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Seána Kerslake

From Wikipedia, the free encyclopedia

Seána Kerslake
Born
OccupationActress
Height5 ft 8 in (1.73 m)

Seána Kerslake (/ˈʃɔːnəˈkɜːrzlk/)[1][2] is an Irish actress.[3][4] She is known for portraying the role of Aisling O'Dowd in RTÉ2 comedy-drama Can't Cope, Won't Cope (2016–2018).[5][4] In 2017, she was named one of sixteen young actors by Screen International as a Star of Tomorrow.[3] In 2020, Kerslake was ranked at number 50 in The Irish Times list of the greatest Irish film actors.[6]

Early life

Kerslake, the middle of three daughters of John and Deirdre Kerslake, was born and raised in Tallaght, South County Dublin.[7][5][8] She went on to study English and music at NUI Maynooth.[9][8]

Career

In 2010, while a student, Kerslake was cast in Kirsten Sheridan's Dollhouse, an unscripted Irish film.[10][8][9][11] Her performance earned her an Irish Film & Television Academy award nomination in 2013.[9][8]

Kerslake studied screen acting at The Factory, Bow Street, Dublin.[12][8][10]

In 2016, Kerslake played the title character in A Date for Mad Mary directed by Darren Thornton.[13][14] Her performance earned positive reviews from The Hollywood Reporter ("mesmerizing"[15]) and Variety ("a barnstorming central performance"[16]). She was awarded the Breakthrough Award by the Dublin Film Critics' Circle, and the Bingham Ray New Talent Award at the Galway Film Fleadh 2016.[8][5][17]

Her first London stage appearance was in May 2018 as Kat in Joe Penhall's Mood Music, director Roger Michell, at The Old Vic.[18]

She appeared in the 2018 film Dublin Oldschool.

She starred in Lee Cronin's The Hole in the Ground, which was released in 2019.[4]

From 2016 until 2018, Kerslake played Aisling, a struggling twenty-something in RTÉ2's Can't Cope, Won't Cope.[4][7]

References

  1. ^ Healion, Karla. "Seána Kerslake named in Screen International's 'Stars of Tomorrow 2017'".
  2. ^ "Who is Camilla Kerslake? Wedding, Instagram, husband and songs revealed". Classic FM.
  3. ^ a b "Screen unveils Stars of Tomorrow 2017 with BFI London Film Festival". Screen International. 2 October 2017. Archived from the original on 2 January 2018. Retrieved 2 January 2018.
  4. ^ a b c d McCarthy, Esther (13 May 2017). "Irish actress Séana Kerslake celebrating after landing leading movie role". Irish Mirror. Archived from the original on 15 May 2017. Retrieved 2 January 2018.
  5. ^ a b c Smith, Andrea (25 September 2016). "Ireland's 40 under 40 you should know". Irish Independent. Retrieved 2 January 2018.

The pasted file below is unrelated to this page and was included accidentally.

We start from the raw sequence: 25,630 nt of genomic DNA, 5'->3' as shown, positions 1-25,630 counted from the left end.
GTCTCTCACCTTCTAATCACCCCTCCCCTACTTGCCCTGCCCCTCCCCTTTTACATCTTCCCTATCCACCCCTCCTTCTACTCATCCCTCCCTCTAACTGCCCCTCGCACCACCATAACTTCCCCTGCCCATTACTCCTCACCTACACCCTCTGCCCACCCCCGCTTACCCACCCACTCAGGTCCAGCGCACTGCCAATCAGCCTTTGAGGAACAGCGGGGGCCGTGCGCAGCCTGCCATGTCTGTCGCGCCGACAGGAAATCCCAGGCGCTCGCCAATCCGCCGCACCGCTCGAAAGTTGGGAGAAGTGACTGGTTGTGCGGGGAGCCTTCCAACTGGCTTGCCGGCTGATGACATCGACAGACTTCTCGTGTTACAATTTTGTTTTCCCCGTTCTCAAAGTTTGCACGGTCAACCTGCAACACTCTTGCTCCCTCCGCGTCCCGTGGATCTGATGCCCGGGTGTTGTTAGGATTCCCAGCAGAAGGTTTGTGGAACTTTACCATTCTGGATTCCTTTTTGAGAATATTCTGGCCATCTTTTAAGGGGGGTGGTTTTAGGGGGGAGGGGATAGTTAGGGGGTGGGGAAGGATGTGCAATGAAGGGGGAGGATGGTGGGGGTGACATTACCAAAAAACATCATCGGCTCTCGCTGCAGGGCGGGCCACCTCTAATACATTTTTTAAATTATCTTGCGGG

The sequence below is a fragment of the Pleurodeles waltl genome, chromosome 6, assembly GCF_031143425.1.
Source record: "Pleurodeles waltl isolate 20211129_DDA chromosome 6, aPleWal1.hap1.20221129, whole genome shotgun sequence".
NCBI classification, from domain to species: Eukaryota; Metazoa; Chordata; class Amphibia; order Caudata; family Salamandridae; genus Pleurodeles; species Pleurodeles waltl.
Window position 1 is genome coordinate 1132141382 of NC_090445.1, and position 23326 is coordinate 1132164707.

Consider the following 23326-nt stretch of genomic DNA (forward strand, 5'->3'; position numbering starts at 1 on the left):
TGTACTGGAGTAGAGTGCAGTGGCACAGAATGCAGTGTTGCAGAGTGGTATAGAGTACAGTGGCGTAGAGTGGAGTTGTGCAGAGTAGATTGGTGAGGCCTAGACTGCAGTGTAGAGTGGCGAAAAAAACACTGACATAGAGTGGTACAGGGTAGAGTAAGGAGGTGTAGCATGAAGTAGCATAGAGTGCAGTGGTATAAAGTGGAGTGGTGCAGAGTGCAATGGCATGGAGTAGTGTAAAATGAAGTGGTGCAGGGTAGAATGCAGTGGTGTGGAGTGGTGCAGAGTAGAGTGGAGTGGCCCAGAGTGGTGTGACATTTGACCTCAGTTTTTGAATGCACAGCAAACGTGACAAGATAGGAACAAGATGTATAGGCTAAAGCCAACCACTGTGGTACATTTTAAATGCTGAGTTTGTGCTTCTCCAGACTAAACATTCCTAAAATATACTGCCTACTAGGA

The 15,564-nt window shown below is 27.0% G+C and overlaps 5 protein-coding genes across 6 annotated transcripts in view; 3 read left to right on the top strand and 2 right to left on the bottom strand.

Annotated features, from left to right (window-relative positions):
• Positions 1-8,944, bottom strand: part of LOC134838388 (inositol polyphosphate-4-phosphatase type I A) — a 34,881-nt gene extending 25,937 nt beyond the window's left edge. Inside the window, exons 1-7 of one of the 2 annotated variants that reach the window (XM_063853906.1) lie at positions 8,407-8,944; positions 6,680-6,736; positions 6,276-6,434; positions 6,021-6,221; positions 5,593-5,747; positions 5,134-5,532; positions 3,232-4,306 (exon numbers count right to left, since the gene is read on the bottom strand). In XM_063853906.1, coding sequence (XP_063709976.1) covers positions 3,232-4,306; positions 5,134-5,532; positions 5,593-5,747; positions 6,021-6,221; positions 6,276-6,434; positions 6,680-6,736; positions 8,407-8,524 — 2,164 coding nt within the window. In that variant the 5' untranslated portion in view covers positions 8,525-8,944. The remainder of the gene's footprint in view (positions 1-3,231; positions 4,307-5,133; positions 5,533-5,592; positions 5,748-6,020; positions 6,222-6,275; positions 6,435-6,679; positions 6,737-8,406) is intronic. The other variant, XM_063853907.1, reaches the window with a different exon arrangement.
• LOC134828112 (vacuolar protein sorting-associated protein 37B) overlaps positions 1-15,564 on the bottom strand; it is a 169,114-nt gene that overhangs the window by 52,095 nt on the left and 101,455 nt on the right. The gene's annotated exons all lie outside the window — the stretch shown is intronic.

6. ^ https://www.irishtimes.com/culture/film/the-50-greatest-irish-film-actors-of-all-time-in-order-1.4271988
  7. ^ a b Gallagher, Jim (28 August 2016). "Meet Seana Kerslake, the busiest Irish actress of 2016". Irish Independent. Retrieved 2 January 2018.
  8. ^ a b c d e f Brady, Tara (22 August 2016). "Seána Kerslake: the hottest new name in Irish cinema". The Irish Times. Retrieved 2 January 2018.
  9. ^ a b c "talented seana's reaching for the stars". Irish Independent. 20 May 2013. Retrieved 2 January 2018.
  10. ^ a b Mullally, Una (20 August 2016). "Ireland: the next generation". The Irish Times. Retrieved 2 January 2018.
  11. ^ Falvey, Deirdre (3 October 2017). "Are these the Irish film stars of the future?". The Irish Times. Retrieved 2 January 2018.
  12. ^ Jarlath Regan (23 March 2018). "Steve Wall". An Irishman Abroad (Podcast) (236 ed.). SoundCloud. Retrieved 4 April 2018.
  13. ^ Dennehy, Mary (8 September 2016). "Seana Kerslake: A Date for Mad Mary". Evening Echo. Archived from the original on 2 January 2018. Retrieved 4 July 2018 – via Wayback machine.
  14. ^ Hayes, Katy (28 January 2018). "Spoiler wars". Sunday Times. Retrieved 5 February 2018.
  15. ^ van Hoeij, Boyd (15 July 2016). "'A Date for Mad Mary': Karlovy Vary Review". The Hollywood Reporter. Retrieved 2 January 2018.
  16. ^ Kiang, Jessica (4 July 2016). "Film Review: 'A Date for Mad Mary'". Variety. Retrieved 2 January 2018.
  17. ^ Clarke, Donald (17 December 2016). "Dublin Film Critics Circle Names I, Daniel Blake Best of 2016". The Irish Times. Retrieved 4 January 2018.
  18. ^ Bano, Tim. "Joe Penhall's Mood Music review". The Stage. Retrieved 23 May 2018.

External links

This page was last edited on 8 August 2020, at 15:16
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